Hearing these sentiments from Arab citizens, along with their explicit desire to add Iraq’s name to the Abraham Accords between Israel and several Arab nations in the last year, it’s not surprising that anticipation was in the air. In some ways, the developments in Iraq were even more exciting than the accords. The states with which Israel has made peace are ruled by governments that wanted to make peace. What the conference in Iraq showed was a desire by Arab citizens to make peace, even if that meant defying their government, whose hardline objection to Israel’s very existence has not withered despite the several changes of regime in Baghdad over the last half-century.

But now that the arrest warrants and the threats have emerged, the pleasing narrative that emerged from the conference is looking shaky. Himself the target of an arrest warrant, there were reports that Al-Hardan was being protected by the Kurdish authorities. Other reports claimed that Al-Hardan had disavowed the conference entirely, claiming that the article published in the Journal had been written on his behalf without his approval, though it was unclear whether he had been compelled to say that. Even more worryingly, nothing has been heard from Dr. Al-Ta’i, who also has an arrest warrant in her name, since the conference ended.

The lot of political dissidents in Iraq has always been a brutal one, and so there is every reason to fear that a combination of arrests and propaganda will be unleashed to crush the nascent movement for peace with Israel. Nearly two decades after the overthrow of Saddam’s regime, Iraq’s government still regards the question of peace with Israel through the lens of Arab and Islamic loyalty rather than national interest. Their position also underlines the fact that Israel is now a dividing line within the Arab and Islamic worlds. Those states that cross the line do so because they have dispensed with the fiction of Arab unity that brought a succession of disastrous and costly wars in which Israel’s armed forces were victorious. They also see the economic and educational benefits of partnerships with Israel. But elsewhere in the Middle East—in Baghdad, in Tehran, in Beirut—such thinking is still regarded as heretical. And heretics are persecuted.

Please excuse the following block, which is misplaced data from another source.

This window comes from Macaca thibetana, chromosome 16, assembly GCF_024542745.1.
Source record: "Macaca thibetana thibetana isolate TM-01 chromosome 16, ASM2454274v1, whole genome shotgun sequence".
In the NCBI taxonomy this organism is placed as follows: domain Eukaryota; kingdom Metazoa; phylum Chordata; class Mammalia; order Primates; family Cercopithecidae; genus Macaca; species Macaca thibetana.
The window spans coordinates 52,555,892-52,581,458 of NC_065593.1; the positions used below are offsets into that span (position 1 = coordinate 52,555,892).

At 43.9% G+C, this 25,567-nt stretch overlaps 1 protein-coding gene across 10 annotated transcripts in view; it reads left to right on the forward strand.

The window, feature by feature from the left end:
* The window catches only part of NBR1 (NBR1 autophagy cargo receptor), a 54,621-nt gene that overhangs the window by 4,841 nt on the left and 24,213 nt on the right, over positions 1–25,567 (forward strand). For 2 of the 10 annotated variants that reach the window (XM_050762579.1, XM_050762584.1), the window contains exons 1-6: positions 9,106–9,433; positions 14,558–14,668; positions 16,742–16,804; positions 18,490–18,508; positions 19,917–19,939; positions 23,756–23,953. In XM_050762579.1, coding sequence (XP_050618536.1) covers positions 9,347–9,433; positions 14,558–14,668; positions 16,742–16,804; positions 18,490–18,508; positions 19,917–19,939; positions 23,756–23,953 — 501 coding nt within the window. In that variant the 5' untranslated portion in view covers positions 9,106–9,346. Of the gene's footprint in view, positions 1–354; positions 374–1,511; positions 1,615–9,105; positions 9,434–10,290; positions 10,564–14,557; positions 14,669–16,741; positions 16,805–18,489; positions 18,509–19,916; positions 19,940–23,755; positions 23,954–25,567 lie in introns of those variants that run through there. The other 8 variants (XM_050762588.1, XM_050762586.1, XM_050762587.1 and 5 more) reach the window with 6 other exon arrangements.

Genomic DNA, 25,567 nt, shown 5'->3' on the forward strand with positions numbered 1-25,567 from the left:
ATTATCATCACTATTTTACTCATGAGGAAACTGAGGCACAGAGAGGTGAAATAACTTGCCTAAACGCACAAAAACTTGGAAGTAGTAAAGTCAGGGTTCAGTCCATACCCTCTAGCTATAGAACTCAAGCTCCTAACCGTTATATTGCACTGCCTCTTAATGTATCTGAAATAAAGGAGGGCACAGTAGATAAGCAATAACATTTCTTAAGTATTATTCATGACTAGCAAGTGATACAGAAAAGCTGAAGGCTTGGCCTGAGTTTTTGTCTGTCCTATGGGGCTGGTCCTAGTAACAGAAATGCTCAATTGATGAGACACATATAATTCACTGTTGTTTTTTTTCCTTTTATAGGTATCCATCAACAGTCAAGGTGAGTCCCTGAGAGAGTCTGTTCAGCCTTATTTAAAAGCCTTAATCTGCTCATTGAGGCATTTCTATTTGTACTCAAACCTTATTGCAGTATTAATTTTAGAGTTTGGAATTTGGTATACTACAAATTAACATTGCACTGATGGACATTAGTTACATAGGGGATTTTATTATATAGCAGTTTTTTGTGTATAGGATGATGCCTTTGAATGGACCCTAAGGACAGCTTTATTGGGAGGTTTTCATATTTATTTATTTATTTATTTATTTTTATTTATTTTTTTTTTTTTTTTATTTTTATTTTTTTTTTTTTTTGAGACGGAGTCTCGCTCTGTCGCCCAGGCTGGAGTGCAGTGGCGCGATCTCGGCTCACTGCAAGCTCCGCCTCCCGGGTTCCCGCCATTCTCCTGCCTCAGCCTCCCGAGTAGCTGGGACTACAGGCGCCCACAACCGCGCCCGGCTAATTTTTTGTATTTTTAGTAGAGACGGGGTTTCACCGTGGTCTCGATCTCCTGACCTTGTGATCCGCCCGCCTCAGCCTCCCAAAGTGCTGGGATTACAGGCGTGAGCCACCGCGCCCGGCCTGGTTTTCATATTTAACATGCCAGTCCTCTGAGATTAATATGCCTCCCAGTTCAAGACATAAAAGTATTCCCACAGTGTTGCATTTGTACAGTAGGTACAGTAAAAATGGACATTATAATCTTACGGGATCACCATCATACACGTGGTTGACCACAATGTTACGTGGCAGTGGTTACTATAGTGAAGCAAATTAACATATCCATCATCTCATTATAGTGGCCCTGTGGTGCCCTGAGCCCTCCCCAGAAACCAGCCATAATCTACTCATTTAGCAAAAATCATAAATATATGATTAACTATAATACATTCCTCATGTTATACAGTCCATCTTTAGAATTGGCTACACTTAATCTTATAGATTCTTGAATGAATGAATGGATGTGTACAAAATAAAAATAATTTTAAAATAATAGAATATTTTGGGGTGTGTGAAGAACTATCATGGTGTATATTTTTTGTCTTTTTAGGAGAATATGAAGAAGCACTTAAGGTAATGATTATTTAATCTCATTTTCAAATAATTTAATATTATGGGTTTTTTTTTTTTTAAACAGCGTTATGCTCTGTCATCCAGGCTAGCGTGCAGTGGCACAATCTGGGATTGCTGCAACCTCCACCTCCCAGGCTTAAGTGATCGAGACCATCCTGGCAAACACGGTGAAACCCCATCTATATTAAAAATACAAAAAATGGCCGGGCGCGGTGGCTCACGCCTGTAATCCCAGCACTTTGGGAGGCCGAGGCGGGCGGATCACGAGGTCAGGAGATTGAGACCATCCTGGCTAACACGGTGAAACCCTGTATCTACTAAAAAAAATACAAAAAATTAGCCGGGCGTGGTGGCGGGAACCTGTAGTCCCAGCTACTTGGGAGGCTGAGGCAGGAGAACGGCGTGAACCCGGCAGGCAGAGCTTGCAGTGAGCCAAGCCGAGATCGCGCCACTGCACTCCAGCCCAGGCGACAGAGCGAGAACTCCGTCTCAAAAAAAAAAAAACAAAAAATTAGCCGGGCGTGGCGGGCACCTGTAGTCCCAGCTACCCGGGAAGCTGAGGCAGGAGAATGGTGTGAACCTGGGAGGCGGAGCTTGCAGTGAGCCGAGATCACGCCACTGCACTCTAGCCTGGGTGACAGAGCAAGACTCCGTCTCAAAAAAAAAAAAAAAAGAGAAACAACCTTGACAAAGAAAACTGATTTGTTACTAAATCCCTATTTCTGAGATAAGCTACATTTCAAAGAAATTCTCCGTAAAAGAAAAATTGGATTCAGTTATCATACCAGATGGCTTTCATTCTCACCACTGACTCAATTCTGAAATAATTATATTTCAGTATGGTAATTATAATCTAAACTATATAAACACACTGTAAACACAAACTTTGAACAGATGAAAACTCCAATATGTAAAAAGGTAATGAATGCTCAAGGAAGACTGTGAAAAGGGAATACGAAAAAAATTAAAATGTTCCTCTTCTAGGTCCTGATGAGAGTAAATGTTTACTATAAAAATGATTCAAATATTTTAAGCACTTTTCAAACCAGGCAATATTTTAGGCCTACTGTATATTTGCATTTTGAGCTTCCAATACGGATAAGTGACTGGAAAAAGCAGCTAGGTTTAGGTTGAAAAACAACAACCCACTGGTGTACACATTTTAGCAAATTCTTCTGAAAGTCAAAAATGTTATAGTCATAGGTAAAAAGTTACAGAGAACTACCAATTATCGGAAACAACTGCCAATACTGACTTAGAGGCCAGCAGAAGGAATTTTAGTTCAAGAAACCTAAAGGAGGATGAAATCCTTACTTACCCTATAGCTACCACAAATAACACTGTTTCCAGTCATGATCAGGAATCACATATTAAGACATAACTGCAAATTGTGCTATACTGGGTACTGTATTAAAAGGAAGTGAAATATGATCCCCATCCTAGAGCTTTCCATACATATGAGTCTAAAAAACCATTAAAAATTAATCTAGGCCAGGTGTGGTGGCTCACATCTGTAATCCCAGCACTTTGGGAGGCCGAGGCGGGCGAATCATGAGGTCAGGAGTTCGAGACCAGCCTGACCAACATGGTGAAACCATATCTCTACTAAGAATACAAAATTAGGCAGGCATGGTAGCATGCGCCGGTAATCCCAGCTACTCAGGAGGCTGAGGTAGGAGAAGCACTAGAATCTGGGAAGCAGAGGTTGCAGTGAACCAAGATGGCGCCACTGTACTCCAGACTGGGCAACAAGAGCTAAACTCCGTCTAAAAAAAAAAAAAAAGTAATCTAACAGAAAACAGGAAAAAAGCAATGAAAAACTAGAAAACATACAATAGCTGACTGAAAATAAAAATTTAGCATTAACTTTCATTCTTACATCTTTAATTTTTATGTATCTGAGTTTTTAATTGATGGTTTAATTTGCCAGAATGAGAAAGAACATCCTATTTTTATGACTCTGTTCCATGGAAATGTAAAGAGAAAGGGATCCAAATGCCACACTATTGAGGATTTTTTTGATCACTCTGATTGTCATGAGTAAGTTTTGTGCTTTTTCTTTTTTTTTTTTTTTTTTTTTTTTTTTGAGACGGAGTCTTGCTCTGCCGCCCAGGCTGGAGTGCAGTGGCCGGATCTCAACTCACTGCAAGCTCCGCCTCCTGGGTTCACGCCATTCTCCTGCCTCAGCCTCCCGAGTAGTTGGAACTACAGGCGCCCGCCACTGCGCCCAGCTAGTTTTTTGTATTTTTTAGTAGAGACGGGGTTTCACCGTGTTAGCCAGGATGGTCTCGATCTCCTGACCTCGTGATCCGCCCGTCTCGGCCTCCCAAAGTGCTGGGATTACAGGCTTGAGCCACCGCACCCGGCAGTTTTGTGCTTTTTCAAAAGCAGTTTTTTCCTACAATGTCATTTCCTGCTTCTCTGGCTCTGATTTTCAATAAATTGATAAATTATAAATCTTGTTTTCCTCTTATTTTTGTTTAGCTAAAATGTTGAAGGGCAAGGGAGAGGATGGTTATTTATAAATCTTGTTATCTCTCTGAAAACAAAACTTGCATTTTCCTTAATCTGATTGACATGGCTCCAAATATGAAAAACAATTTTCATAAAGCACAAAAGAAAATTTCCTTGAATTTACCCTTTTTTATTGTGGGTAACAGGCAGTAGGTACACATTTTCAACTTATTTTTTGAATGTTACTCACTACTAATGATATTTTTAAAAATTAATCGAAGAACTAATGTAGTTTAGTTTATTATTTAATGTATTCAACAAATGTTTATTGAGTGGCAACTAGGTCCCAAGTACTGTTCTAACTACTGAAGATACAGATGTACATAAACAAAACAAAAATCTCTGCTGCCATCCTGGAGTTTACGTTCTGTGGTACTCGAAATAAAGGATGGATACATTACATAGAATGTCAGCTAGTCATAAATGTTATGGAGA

One might have hoped that the United States—which continues to participate in military efforts to counter the Islamists of Da’esh, wields some influence in Baghdad and is explicitly committed to expanding the Abraham Accords—would have welcomed the Erbil conference and spoken out in defense of those participants now being hunted down. But an official statement from the U.S.-led coalition would only state they “had no prior knowledge of the event, nor do we have any affiliation with its participants.” As Robert Satloff of the Washington Institute for Near East Policy think-tank pointed out in a tweeted response, the question was not whether American officials had advance knowledge of the conference, but “whether, on a policy level, the U.S. government supports the right of brave Iraqis to gather in support of the U.S. goal of broadening the Abraham Accords and peace with Israel.”

Given the current bleak political mood in the United States, there is little reason to pursue those goals, especially if doing so antagonizes the Iraqi government. The Biden administration’s silence suggests that they will only talk up the Abraham Accords when an Arab government announces its intention to make peace. Those Arab citizens who want to make peace with Israel in spite of their rulers are effectively being told that they are on their own.

Ben Cohen is a New York City-based journalist and author who writes a weekly column on Jewish and international affairs for JNS.